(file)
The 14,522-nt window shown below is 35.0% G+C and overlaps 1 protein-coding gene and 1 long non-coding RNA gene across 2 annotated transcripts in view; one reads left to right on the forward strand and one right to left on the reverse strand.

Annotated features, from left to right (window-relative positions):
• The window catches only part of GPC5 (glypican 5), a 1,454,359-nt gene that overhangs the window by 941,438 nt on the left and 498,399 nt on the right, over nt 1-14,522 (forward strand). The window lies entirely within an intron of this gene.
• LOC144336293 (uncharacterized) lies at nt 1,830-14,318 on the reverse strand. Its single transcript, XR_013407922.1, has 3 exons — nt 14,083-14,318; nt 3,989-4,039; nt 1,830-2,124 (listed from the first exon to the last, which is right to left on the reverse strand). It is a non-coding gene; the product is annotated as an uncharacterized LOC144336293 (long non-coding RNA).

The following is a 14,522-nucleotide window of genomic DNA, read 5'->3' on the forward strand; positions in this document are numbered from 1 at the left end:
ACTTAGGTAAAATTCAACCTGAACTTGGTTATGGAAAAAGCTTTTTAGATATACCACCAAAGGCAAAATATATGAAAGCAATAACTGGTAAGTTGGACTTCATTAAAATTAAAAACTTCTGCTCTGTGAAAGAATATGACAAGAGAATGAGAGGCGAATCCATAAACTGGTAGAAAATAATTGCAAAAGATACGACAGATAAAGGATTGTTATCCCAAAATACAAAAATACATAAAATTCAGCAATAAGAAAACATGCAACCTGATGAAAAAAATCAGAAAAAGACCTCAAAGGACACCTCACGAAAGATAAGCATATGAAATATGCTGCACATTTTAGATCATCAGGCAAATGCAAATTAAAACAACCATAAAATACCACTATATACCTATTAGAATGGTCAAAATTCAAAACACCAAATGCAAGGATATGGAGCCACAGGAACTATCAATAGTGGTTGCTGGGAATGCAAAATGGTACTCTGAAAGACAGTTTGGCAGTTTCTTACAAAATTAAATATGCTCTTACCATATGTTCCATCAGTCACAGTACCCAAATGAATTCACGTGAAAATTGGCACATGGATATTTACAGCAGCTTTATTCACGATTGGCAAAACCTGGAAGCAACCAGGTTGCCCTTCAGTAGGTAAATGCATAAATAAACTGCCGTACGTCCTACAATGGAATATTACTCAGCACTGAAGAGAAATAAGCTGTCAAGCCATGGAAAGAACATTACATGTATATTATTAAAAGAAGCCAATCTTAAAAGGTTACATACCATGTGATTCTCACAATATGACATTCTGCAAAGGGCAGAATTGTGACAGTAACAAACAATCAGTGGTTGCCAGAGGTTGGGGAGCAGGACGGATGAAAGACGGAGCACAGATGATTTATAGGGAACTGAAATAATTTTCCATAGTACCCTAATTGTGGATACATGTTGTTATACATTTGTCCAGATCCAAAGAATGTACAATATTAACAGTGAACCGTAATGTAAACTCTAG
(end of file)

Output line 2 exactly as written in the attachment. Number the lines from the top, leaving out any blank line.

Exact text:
Annotated features, from left to right (window-relative positions):